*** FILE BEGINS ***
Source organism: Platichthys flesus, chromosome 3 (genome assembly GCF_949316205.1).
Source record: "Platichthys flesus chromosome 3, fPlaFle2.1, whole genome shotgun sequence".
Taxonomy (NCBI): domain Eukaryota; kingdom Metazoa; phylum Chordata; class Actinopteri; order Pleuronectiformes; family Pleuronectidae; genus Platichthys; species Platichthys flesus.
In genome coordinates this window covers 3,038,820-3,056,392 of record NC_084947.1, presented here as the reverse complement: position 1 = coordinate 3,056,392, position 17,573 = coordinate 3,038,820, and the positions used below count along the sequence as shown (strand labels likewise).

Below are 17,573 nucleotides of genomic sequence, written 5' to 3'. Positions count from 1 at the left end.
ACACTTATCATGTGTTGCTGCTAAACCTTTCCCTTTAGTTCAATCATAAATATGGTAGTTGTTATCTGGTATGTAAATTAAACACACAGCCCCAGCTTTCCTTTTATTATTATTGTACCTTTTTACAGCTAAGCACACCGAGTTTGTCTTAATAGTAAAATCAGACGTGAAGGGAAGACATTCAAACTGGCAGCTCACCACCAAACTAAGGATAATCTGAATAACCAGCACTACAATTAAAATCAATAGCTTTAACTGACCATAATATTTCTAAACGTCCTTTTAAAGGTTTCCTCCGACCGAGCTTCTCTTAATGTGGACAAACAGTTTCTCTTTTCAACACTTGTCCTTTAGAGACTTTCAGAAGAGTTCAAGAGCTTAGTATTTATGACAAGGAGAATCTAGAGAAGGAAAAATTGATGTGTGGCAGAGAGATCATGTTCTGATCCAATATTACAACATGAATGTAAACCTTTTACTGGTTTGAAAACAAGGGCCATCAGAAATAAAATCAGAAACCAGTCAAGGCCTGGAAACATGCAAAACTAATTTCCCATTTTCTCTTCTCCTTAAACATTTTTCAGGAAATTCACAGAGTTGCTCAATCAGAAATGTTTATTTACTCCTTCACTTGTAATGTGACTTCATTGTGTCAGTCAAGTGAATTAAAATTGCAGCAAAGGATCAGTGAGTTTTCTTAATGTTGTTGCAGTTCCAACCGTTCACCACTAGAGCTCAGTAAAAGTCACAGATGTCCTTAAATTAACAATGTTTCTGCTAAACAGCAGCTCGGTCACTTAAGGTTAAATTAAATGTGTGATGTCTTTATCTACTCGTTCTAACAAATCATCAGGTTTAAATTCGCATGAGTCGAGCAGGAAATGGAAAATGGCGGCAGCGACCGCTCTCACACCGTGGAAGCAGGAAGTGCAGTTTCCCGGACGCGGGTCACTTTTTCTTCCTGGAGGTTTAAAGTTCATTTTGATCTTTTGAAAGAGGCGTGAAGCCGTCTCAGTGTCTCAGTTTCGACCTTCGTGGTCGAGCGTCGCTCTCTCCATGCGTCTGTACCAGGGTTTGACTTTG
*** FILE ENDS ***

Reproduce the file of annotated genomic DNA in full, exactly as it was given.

Source organism: Platichthys flesus, chromosome 3 (genome assembly GCF_949316205.1).
Source record: "Platichthys flesus chromosome 3, fPlaFle2.1, whole genome shotgun sequence".
Taxonomy (NCBI): domain Eukaryota; kingdom Metazoa; phylum Chordata; class Actinopteri; order Pleuronectiformes; family Pleuronectidae; genus Platichthys; species Platichthys flesus.
In genome coordinates this window covers 3,038,820-3,056,392 of record NC_084947.1, presented here as the reverse complement: position 1 = coordinate 3,056,392, position 17,573 = coordinate 3,038,820, and the positions used below count along the sequence as shown (strand labels likewise).

Below are 17,573 nucleotides of genomic sequence, written 5' to 3'. Positions count from 1 at the left end.
ACACTTATCATGTGTTGCTGCTAAACCTTTCCCTTTAGTTCAATCATAAATATGGTAGTTGTTATCTGGTATGTAAATTAAACACACAGCCCCAGCTTTCCTTTTATTATTATTGTACCTTTTTACAGCTAAGCACACCGAGTTTGTCTTAATAGTAAAATCAGACGTGAAGGGAAGACATTCAAACTGGCAGCTCACCACCAAACTAAGGATAATCTGAATAACCAGCACTACAATTAAAATCAATAGCTTTAACTGACCATAATATTTCTAAACGTCCTTTTAAAGGTTTCCTCCGACCGAGCTTCTCTTAATGTGGACAAACAGTTTCTCTTTTCAACACTTGTCCTTTAGAGACTTTCAGAAGAGTTCAAGAGCTTAGTATTTATGACAAGGAGAATCTAGAGAAGGAAAAATTGATGTGTGGCAGAGAGATCATGTTCTGATCCAATATTACAACATGAATGTAAACCTTTTACTGGTTTGAAAACAAGGGCCATCAGAAATAAAATCAGAAACCAGTCAAGGCCTGGAAACATGCAAAACTAATTTCCCATTTTCTCTTCTCCTTAAACATTTTTCAGGAAATTCACAGAGTTGCTCAATCAGAAATGTTTATTTACTCCTTCACTTGTAATGTGACTTCATTGTGTCAGTCAAGTGAATTAAAATTGCAGCAAAGGATCAGTGAGTTTTCTTAATGTTGTTGCAGTTCCAACCGTTCACCACTAGAGCTCAGTAAAAGTCACAGATGTCCTTAAATTAACAATGTTTCTGCTAAACAGCAGCTCGGTCACTTAAGGTTAAATTAAATGTGTGATGTCTTTATCTACTCGTTCTAACAAATCATCAGGTTTAAATTCGCATGAGTCGAGCAGGAAATGGAAAATGGCGGCAGCGACCGCTCTCACACCGTGGAAGCAGGAAGTGCAGTTTCCCGGACGCGGGTCACTTTTTCTTCCTGGAGGTTTAAAGTTCATTTTGATCTTTTGAAAGAGGCGTGAAGCCGTCTCAGTGTCTCAGTTTCGACCTTCGTGGTCGAGCGTCGCTCTCTCCATGCGTCTGTACCAGGGTTTGACTTTG